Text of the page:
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Task.Run<TResult> Method (Func<TResult>, CancellationToken)

.NET Framework 4.6 and 4.5

Queues the specified work to run on the thread pool and returns a Task(TResult) object that represents that work. A cancellation token allows the work to be cancelled.

Namespace:   System.Threading.Tasks
Assembly:  mscorlib (in mscorlib.dll)

public static Task<TResult> Run<TResult>(
	Func<TResult> function,
	CancellationToken cancellationToken


Type: System.Func<TResult>

The work to execute asynchronously

Type: System.Threading.CancellationToken

A cancellation token that should be used to cancel the work

Return Value

Type: System.Threading.Tasks.Task<TResult>

A Task(TResult) that represents the work queued to execute in the thread pool.

Type Parameters


The result type of the task.

Exception Condition

The function parameter is null.


The task has been canceled.


The CancellationTokenSource associated with cancellationToken was disposed.

If cancellation is requested before the task begins execution, the task does not execute. Instead it is set to the Canceled state and throws a TaskCanceledException exception.

The Run<TResult> method is a simpler alternative to the StartNew method. It creates a task with the following default values:

For information on handling exceptions thrown by task operations, see Exception Handling (Task Parallel Library).

The following example creates 20 tasks that will loop until a counter is incremented to a value of 2 million. When the first 10 tasks reach 2 million, the cancellation token is cancelled, and any tasks whose counters have not reached 2 million are cancelled. The example shows possible output.

using System;
using System.Collections.Generic;
using System.Threading;
using System.Threading.Tasks;

public class Example
   public static void Main()
      var tasks = new List<Task<int>>();
      var source = new CancellationTokenSource();
      var token = source.Token;
      int completedIterations = 0;

      for (int n = 0; n <= 19; n++)
         tasks.Add(Task.Run( () => { int iterations = 0;
                                     for (int ctr = 1; ctr <= 2000000; ctr++) {
                                     Interlocked.Increment(ref completedIterations);
                                     if (completedIterations >= 10)
                                     return iterations; }, token));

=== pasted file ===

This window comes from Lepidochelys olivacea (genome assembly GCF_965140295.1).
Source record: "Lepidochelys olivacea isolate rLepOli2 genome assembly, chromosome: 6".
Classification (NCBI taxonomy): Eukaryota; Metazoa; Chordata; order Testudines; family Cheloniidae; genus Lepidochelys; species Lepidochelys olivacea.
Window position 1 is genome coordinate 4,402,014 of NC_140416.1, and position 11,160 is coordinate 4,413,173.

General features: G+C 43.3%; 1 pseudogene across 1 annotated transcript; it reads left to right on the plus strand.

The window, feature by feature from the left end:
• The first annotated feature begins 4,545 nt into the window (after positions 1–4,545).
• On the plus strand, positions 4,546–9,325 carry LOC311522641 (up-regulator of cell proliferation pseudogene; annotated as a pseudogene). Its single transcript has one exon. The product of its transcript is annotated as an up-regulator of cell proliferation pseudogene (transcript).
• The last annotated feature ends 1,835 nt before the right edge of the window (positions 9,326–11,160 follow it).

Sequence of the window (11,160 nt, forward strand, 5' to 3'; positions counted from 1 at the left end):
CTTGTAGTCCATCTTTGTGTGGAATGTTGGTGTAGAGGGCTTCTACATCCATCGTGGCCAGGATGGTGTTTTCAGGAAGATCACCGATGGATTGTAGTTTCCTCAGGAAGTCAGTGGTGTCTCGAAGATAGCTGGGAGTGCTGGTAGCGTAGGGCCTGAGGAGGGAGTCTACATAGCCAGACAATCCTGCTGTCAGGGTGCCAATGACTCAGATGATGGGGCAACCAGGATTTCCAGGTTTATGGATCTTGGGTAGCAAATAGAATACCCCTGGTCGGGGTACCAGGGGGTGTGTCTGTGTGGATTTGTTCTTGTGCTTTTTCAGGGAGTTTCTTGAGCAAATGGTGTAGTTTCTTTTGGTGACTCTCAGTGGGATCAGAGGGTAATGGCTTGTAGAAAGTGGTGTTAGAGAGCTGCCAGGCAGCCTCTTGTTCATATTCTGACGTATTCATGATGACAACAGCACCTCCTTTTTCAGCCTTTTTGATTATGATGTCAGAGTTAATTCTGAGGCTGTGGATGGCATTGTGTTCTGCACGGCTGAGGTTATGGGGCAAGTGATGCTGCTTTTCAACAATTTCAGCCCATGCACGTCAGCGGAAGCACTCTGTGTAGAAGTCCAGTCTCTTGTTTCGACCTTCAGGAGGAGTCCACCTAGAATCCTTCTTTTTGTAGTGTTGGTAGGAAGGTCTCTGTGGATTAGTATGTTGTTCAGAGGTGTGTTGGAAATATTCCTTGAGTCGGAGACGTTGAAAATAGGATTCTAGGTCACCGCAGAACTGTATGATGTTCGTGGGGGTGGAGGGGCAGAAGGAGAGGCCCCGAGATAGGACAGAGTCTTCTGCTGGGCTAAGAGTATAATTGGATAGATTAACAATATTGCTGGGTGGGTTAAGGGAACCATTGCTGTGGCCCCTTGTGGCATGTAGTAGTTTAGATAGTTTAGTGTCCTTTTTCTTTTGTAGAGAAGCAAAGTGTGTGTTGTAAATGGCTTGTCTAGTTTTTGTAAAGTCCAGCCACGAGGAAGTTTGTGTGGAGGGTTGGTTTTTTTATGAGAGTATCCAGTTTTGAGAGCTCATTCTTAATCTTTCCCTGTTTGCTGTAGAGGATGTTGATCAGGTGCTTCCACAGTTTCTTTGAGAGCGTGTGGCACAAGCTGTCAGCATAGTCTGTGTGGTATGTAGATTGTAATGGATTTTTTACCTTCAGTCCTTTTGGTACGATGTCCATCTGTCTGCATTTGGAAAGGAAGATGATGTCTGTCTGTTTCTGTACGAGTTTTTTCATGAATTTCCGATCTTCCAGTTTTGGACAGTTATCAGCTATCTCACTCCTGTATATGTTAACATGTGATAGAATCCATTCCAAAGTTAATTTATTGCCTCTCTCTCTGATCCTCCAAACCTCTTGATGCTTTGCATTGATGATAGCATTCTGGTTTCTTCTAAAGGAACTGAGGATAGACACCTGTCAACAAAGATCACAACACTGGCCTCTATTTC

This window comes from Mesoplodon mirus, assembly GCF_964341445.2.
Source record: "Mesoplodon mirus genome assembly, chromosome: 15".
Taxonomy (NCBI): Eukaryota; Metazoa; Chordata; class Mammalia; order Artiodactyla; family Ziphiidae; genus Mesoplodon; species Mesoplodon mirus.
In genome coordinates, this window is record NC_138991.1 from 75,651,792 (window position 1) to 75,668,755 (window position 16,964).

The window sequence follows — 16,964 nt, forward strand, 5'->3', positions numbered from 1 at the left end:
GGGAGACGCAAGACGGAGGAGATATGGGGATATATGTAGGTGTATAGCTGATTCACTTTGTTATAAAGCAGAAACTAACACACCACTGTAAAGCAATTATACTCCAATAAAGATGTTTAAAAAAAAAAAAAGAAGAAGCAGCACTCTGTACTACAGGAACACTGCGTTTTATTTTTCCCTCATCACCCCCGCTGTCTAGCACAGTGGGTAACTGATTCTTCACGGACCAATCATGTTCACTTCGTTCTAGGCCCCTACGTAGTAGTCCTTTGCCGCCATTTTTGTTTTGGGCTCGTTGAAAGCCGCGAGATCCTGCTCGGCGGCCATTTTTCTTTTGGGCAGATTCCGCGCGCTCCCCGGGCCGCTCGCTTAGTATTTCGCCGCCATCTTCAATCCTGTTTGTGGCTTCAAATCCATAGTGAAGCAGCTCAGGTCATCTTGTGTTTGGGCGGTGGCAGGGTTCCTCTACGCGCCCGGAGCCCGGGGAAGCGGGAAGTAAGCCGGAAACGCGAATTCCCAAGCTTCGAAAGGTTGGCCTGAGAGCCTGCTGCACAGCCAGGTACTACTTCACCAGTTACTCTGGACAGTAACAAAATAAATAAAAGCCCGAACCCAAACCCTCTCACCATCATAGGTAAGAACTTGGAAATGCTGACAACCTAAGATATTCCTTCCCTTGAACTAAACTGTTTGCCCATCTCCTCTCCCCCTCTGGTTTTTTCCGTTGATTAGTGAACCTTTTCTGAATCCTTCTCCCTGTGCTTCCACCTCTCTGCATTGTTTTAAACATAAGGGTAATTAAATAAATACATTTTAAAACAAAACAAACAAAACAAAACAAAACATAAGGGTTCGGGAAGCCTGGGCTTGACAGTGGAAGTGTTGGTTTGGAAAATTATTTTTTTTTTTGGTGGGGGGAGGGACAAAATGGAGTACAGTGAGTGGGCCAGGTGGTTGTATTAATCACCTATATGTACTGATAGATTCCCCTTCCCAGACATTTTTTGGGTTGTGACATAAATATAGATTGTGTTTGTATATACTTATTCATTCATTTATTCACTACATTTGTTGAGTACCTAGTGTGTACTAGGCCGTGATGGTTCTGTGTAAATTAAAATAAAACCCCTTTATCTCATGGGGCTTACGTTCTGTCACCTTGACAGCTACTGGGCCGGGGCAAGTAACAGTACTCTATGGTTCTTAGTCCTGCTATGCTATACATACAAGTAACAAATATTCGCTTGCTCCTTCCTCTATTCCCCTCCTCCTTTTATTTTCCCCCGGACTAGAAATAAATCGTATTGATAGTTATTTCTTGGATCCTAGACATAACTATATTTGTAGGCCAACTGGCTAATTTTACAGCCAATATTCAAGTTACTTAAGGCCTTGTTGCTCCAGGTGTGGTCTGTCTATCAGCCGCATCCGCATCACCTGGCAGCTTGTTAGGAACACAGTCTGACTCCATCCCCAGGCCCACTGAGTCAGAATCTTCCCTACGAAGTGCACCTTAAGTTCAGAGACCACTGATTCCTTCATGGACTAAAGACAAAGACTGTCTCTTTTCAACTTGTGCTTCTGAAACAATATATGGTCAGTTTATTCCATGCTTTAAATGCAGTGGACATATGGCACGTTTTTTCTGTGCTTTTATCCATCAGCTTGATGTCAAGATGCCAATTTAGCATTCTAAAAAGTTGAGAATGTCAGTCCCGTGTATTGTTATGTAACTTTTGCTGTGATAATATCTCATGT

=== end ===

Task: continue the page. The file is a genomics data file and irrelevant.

Console.WriteLine("Waiting for the first 10 tasks to complete...\n");
      try  {
      catch (AggregateException) {
         Console.WriteLine("Status of tasks:\n");
         Console.WriteLine("{0,10} {1,20} {2,14:N0}", "Task Id",
                           "Status", "Iterations");
         foreach (var t in tasks)
            Console.WriteLine("{0,10} {1,20} {2,14}",
                              t.Id, t.Status,
                              t.Status != TaskStatus.Canceled ? t.Result.ToString("N0") : "n/a");
// The example displays output like the following:
//    Waiting for the first 10 tasks to complete...
//    Status of tasks:
//       Task Id               Status     Iterations
//             1      RanToCompletion      2,000,000
//             2      RanToCompletion      2,000,000
//             3      RanToCompletion      2,000,000
//             4      RanToCompletion      2,000,000
//             5      RanToCompletion      2,000,000
//             6      RanToCompletion      2,000,000
//             7      RanToCompletion      2,000,000
//             8      RanToCompletion      2,000,000
//             9      RanToCompletion      2,000,000
//            10             Canceled            n/a
//            11             Canceled            n/a
//            12             Canceled            n/a
//            13             Canceled            n/a
//            14             Canceled            n/a
//            15             Canceled            n/a
//            16      RanToCompletion      2,000,000
//            17             Canceled            n/a
//            18             Canceled            n/a
//            19             Canceled            n/a
//            20             Canceled            n/a

Instead of using the InnerExceptions property to examine exceptions, the example iterates all tasks to determine which have completed successfully and which have been cancelled. For those that have completed, it displays the value returned by the task.

Because cancellation is cooperative, each task can decide how to respond to cancellation. The following example is like the first, except that, once the token is cancelled, tasks return the number of iterations they've completed rather than throw an exception.

The example still must handle the AggregateException exception, since any tasks that have not started when cancellation is requested still throw an exception.

Universal Windows Platform
Available since 4.5
.NET Framework
Available since 4.5
Portable Class Library
Supported in: portable .NET platforms
Windows Phone Silverlight
Available since 8.0
Windows Phone
Available since 8.1
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